How Tibi Turned Around Its Footwear Business

More than 20 years after its inception, Tibi has solidified its position in the fashion industry, aided by the addition of handbags early last year and by its now-thriving shoe business.

Footwear has become a bankable piece of business for the company in the last year and a half, noted founder and creative director Amy Smilovic, but it didn’t come without some hiccups.

When shoes were added to the lineup five years ago, Tibi started out with a licensing arrangement — and then quickly shuttered it.

“We were trying to be all these things in one [line]. It was a mess,” said Smilovic. “You can’t be that in clothing, and you can’t be that in shoes, either.”

Tibi Amy Smilovic
Tibi founder and creative director, Amy Smilovic.
CREDIT: Courtesy of brand

After bringing the category in-house, Tibi found its shoe groove.

“We focused on what our story was,” said the designer. “The key is: Our [footwear consumer] is no different from our Tibi [ready-to-wear] customer. She’s busy. She’s not looking for something average or with crazy details. She’s looking for some kind of clean modernity in the shape or the toe — something that feels current.”

Smilovic noted, “Oftentimes, we design the shoe first, and then we create the clothing around the shoe.”

Now the brand’s business is at a tipping point. Tibi has had 170 percent year-over-year revenue growth in 2018 for its footwear collection, which is filled with sleek, polished and low-heeled styles. And for its resort ’19 line, orders are up 76 percent over last year’s — and 2017 had shown growth as well. The company said roughly 10 percent of its total revenue comes from footwear.

Tibi resort '19
Tibi resort ’19.
CREDIT: Courtesy of brand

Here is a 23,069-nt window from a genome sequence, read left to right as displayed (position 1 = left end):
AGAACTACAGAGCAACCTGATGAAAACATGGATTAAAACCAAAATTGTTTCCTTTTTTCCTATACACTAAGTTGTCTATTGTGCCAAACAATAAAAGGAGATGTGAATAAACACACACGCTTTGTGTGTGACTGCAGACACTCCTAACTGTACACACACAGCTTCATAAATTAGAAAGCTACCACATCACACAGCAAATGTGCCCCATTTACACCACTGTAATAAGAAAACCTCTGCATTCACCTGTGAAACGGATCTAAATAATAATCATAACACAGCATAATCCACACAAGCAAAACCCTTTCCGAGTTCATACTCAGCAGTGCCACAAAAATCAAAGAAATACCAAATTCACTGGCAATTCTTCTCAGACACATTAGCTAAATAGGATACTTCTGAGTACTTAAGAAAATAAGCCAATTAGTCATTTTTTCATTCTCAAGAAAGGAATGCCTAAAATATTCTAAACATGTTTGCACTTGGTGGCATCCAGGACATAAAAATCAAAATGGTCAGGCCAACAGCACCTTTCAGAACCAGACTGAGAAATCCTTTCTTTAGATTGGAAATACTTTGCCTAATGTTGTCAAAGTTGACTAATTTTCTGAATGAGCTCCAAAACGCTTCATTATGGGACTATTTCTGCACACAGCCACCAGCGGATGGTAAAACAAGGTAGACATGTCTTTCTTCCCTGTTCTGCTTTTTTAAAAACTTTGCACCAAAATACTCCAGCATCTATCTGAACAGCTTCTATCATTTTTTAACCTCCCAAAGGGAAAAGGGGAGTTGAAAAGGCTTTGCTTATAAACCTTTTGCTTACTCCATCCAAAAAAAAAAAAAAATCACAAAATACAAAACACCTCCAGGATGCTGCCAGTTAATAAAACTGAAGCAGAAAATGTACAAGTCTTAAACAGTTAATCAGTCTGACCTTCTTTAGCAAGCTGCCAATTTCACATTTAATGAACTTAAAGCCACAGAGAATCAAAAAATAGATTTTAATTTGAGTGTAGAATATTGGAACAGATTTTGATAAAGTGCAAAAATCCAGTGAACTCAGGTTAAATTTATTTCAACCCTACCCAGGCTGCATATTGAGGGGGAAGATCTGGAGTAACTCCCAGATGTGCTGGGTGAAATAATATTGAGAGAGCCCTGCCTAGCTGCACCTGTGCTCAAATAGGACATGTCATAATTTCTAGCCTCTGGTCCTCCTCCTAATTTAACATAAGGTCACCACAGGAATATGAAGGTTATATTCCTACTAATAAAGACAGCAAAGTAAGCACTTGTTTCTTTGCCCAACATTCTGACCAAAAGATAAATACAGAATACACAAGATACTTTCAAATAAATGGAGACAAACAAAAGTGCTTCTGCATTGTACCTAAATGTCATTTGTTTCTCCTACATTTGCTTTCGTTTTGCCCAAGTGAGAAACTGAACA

“Sometimes things just take a while for a look to settle in,” Smilovic said about the shoe business. “It’s been on fire for us and has been an incredible category.”

A tactic that is working for the company in both design and strategy is “less is more.” With the majority of its shoes made in Italy, the line remains aesthetically refined and unusually lean — Tibi’s shoe offering consists of only 14 SKUs.

Said Smilovic, “The inclination is that you need to do more and more styles, [but] we are seeing this increase in [sales] volume with probably 30 percent fewer SKUs than what we had four years ago. That’s what’s important.”

Brooke Fisher, VP and DMM of women’s contemporary at Bergdorf Goodman, said, “Tibi offers a different perspective on everyday dressing that makes it stand out from the rest of the fashion world. Amy designs for a woman who is feminine but not ‘girly’ and is laid-back but still polished.”

Tibi is capitalizing on the increasing desire for its shoe styles by offering color exclusives to retailers. “We can do a boot in a special color for Southeast Asia, for example, and help retailers combat this bloodbath going on online,” Smilovic said.

While Tibi is sold in 200 doors throughout the globe, Asia — specifically China and South Korea — is a key area. Its business there has been building steadily, thanks to the fact it has a designer positioning but not designer price points. “Our brand awareness has grown,” said the founder.
“If you go into a store in Korea, there’s Balenciaga, Céline, and then there’s Tibi. There’s a lot of price value, and there is definitely a moment in Asia for things that are on the clean, modern side.”

Tibi resort '19
Tibi resort ’19.
CREDIT: Courtesy of brand

Despite its international success, the company will not change its design approach for any specific consumer market.

“With the internet and a global audience,” Smilovic explained, “we have to stay so focused on what we do. The Asians who ascribe to our aesthetic or India or the Middle East or Russia, you don’t do something different for those markets, because they can sniff that out. This wouldn’t be Tibi anymore. It would become something else.”

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